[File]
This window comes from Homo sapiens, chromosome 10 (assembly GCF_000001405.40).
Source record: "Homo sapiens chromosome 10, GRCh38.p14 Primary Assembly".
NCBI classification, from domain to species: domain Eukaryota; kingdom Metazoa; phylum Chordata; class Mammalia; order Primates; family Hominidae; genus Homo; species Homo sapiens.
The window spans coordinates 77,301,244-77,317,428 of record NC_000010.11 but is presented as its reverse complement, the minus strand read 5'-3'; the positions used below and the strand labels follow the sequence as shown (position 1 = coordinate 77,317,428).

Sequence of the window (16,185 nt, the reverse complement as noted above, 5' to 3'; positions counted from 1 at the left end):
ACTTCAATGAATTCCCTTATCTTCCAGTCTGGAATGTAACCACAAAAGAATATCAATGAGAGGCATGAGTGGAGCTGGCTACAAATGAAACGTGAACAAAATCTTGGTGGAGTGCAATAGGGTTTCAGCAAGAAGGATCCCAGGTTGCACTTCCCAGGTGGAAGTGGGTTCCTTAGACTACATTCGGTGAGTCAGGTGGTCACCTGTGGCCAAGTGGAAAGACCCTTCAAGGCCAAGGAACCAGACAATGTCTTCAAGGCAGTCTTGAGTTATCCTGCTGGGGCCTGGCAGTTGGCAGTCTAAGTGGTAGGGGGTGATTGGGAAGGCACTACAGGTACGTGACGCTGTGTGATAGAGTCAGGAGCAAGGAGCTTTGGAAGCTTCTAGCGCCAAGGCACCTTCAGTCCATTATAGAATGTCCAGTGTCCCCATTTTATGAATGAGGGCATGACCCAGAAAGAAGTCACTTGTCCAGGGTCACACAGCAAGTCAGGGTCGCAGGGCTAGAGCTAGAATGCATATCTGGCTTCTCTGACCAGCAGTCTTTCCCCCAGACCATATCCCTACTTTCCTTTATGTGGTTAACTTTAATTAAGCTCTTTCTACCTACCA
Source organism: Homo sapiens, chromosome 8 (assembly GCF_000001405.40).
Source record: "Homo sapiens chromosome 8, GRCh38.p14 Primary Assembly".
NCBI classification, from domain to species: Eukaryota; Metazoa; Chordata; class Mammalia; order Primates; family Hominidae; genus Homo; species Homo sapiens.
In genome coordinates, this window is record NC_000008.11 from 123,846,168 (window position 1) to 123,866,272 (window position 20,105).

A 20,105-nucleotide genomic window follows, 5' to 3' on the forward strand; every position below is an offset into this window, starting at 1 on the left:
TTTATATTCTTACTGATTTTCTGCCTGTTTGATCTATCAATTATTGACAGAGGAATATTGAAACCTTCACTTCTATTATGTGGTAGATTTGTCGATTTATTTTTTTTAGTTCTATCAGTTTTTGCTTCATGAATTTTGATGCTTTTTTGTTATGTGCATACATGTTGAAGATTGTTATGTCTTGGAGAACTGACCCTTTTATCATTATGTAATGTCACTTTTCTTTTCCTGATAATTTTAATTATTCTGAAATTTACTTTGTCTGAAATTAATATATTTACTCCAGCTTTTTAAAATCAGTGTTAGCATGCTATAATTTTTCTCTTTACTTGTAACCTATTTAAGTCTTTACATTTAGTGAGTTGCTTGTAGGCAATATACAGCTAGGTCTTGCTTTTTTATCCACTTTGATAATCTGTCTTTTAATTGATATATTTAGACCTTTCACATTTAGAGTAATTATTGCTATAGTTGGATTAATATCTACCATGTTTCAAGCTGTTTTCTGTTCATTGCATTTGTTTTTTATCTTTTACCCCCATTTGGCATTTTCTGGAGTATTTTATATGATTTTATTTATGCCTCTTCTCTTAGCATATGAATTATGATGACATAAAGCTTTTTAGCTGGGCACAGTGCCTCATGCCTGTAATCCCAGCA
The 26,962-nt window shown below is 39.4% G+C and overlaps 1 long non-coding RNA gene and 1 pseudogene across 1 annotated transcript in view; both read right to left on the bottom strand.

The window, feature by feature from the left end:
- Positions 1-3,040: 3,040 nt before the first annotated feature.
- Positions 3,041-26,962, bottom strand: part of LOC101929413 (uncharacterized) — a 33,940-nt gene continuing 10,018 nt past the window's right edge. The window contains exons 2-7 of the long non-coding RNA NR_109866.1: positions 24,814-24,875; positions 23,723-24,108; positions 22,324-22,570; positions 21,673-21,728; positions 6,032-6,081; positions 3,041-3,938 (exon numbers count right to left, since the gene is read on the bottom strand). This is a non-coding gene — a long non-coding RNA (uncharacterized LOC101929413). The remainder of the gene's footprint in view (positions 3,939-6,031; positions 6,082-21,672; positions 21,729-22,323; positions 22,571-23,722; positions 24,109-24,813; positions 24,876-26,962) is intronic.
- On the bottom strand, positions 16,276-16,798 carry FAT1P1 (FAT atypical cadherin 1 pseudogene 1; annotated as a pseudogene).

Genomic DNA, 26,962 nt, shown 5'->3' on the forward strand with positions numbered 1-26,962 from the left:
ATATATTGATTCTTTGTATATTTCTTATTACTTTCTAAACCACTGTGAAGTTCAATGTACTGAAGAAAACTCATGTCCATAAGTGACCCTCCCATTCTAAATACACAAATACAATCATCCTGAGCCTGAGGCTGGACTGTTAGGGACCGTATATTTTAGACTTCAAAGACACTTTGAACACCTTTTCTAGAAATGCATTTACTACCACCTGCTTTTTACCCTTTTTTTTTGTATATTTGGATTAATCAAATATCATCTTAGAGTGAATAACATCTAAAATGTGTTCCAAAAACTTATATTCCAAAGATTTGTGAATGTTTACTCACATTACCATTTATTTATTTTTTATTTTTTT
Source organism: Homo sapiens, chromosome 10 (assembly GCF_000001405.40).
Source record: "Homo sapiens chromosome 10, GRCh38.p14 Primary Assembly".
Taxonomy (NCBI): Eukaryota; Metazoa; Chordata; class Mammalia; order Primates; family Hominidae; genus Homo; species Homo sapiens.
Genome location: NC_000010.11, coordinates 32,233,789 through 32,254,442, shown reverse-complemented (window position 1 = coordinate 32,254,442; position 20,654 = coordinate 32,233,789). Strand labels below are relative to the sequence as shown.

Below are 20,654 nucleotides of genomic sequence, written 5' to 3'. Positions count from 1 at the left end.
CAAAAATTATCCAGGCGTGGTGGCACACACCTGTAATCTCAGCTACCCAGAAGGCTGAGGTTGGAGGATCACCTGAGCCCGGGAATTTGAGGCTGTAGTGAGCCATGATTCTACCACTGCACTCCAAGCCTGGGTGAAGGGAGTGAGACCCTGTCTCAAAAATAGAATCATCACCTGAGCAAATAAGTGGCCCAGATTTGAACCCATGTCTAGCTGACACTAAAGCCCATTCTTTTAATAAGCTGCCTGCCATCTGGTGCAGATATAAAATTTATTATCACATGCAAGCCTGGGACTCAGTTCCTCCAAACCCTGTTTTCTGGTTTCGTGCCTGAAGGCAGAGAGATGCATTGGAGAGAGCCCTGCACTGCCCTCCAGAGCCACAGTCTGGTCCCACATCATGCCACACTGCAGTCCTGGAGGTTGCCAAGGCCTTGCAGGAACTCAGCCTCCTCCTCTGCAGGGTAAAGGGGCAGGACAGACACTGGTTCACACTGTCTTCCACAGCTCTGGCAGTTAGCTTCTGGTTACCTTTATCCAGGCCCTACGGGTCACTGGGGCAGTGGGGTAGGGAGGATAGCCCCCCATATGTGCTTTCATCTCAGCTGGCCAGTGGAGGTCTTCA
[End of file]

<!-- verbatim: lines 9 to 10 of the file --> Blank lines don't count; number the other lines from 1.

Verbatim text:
NCBI classification, from domain to species: Eukaryota; Metazoa; Chordata; class Mammalia; order Primates; family Hominidae; genus Homo; species Homo sapiens.
In genome coordinates, this window is record NC_000008.11 from 123,846,168 (window position 1) to 123,866,272 (window position 20,105).